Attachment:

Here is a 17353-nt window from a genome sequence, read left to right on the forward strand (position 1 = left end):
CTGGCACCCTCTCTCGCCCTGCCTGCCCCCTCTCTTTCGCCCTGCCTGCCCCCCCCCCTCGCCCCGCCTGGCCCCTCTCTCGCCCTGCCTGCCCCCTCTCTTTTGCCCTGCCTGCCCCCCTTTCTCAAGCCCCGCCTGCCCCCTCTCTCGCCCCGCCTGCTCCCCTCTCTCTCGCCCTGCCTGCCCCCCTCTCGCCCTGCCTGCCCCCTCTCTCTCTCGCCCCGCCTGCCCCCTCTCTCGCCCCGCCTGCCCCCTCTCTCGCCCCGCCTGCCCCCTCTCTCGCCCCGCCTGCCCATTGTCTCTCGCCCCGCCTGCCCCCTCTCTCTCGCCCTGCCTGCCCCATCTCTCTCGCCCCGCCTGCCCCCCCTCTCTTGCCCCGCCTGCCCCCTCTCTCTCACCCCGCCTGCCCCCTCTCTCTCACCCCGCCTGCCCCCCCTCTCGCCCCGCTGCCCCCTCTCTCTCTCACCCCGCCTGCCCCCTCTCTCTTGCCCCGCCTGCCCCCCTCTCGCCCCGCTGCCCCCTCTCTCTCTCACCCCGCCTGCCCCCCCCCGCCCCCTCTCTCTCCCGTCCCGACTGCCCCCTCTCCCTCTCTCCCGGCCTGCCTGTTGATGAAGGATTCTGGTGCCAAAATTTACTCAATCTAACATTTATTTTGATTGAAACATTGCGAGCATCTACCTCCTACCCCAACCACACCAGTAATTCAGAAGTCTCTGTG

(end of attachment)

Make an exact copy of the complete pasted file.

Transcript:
Here is a 17353-nt window from a genome sequence, read left to right on the forward strand (position 1 = left end):
CTGGCACCCTCTCTCGCCCTGCCTGCCCCCTCTCTTTCGCCCTGCCTGCCCCCCCCCCTCGCCCCGCCTGGCCCCTCTCTCGCCCTGCCTGCCCCCTCTCTTTTGCCCTGCCTGCCCCCCTTTCTCAAGCCCCGCCTGCCCCCTCTCTCGCCCCGCCTGCTCCCCTCTCTCTCGCCCTGCCTGCCCCCCTCTCGCCCTGCCTGCCCCCTCTCTCTCTCGCCCCGCCTGCCCCCTCTCTCGCCCCGCCTGCCCCCTCTCTCGCCCCGCCTGCCCCCTCTCTCGCCCCGCCTGCCCATTGTCTCTCGCCCCGCCTGCCCCCTCTCTCTCGCCCTGCCTGCCCCATCTCTCTCGCCCCGCCTGCCCCCCCTCTCTTGCCCCGCCTGCCCCCTCTCTCTCACCCCGCCTGCCCCCTCTCTCTCACCCCGCCTGCCCCCCCTCTCGCCCCGCTGCCCCCTCTCTCTCTCACCCCGCCTGCCCCCTCTCTCTTGCCCCGCCTGCCCCCCTCTCGCCCCGCTGCCCCCTCTCTCTCTCACCCCGCCTGCCCCCCCCCGCCCCCTCTCTCTCCCGTCCCGACTGCCCCCTCTCCCTCTCTCCCGGCCTGCCTGTTGATGAAGGATTCTGGTGCCAAAATTTACTCAATCTAACATTTATTTTGATTGAAACATTGCGAGCATCTACCTCCTACCCCAACCACACCAGTAATTCAGAAGTCTCTGTG